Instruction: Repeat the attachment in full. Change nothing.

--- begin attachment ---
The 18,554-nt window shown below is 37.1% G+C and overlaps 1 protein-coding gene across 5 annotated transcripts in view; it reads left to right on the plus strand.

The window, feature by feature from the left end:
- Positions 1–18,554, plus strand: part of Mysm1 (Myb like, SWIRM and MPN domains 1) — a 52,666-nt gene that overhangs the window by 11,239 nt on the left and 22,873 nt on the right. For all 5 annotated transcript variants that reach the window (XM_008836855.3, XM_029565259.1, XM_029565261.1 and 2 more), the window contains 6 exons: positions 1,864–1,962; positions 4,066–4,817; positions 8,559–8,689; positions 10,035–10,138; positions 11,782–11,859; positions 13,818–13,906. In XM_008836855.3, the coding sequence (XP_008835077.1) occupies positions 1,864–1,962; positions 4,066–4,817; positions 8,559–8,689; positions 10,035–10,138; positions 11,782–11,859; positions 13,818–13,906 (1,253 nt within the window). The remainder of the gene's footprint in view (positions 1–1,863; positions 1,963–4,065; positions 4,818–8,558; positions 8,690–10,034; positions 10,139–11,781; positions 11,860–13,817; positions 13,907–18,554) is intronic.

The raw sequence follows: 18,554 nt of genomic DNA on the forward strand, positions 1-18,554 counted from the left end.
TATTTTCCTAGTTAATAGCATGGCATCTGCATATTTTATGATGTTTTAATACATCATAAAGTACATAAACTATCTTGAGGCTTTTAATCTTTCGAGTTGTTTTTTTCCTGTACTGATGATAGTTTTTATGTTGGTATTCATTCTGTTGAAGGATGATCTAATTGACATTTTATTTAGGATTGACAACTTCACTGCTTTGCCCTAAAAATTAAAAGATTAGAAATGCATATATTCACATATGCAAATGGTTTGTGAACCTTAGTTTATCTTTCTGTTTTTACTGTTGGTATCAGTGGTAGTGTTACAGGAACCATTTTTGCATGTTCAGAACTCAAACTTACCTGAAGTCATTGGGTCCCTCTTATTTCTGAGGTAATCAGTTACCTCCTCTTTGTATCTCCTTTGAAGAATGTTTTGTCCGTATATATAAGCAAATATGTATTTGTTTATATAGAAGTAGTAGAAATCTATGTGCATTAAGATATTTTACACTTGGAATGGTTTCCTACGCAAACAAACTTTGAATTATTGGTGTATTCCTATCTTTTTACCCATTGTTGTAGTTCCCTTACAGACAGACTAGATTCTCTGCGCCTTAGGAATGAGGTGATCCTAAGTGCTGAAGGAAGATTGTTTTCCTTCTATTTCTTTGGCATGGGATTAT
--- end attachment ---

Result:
The 18,554-nt window shown below is 37.1% G+C and overlaps 1 protein-coding gene across 5 annotated transcripts in view; it reads left to right on the plus strand.

The window, feature by feature from the left end:
- Positions 1–18,554, plus strand: part of Mysm1 (Myb like, SWIRM and MPN domains 1) — a 52,666-nt gene that overhangs the window by 11,239 nt on the left and 22,873 nt on the right. For all 5 annotated transcript variants that reach the window (XM_008836855.3, XM_029565259.1, XM_029565261.1 and 2 more), the window contains 6 exons: positions 1,864–1,962; positions 4,066–4,817; positions 8,559–8,689; positions 10,035–10,138; positions 11,782–11,859; positions 13,818–13,906. In XM_008836855.3, the coding sequence (XP_008835077.1) occupies positions 1,864–1,962; positions 4,066–4,817; positions 8,559–8,689; positions 10,035–10,138; positions 11,782–11,859; positions 13,818–13,906 (1,253 nt within the window). The remainder of the gene's footprint in view (positions 1–1,863; positions 1,963–4,065; positions 4,818–8,558; positions 8,690–10,034; positions 10,139–11,781; positions 11,860–13,817; positions 13,907–18,554) is intronic.

The raw sequence follows: 18,554 nt of genomic DNA on the forward strand, positions 1-18,554 counted from the left end.
TATTTTCCTAGTTAATAGCATGGCATCTGCATATTTTATGATGTTTTAATACATCATAAAGTACATAAACTATCTTGAGGCTTTTAATCTTTCGAGTTGTTTTTTTCCTGTACTGATGATAGTTTTTATGTTGGTATTCATTCTGTTGAAGGATGATCTAATTGACATTTTATTTAGGATTGACAACTTCACTGCTTTGCCCTAAAAATTAAAAGATTAGAAATGCATATATTCACATATGCAAATGGTTTGTGAACCTTAGTTTATCTTTCTGTTTTTACTGTTGGTATCAGTGGTAGTGTTACAGGAACCATTTTTGCATGTTCAGAACTCAAACTTACCTGAAGTCATTGGGTCCCTCTTATTTCTGAGGTAATCAGTTACCTCCTCTTTGTATCTCCTTTGAAGAATGTTTTGTCCGTATATATAAGCAAATATGTATTTGTTTATATAGAAGTAGTAGAAATCTATGTGCATTAAGATATTTTACACTTGGAATGGTTTCCTACGCAAACAAACTTTGAATTATTGGTGTATTCCTATCTTTTTACCCATTGTTGTAGTTCCCTTACAGACAGACTAGATTCTCTGCGCCTTAGGAATGAGGTGATCCTAAGTGCTGAAGGAAGATTGTTTTCCTTCTATTTCTTTGGCATGGGATTAT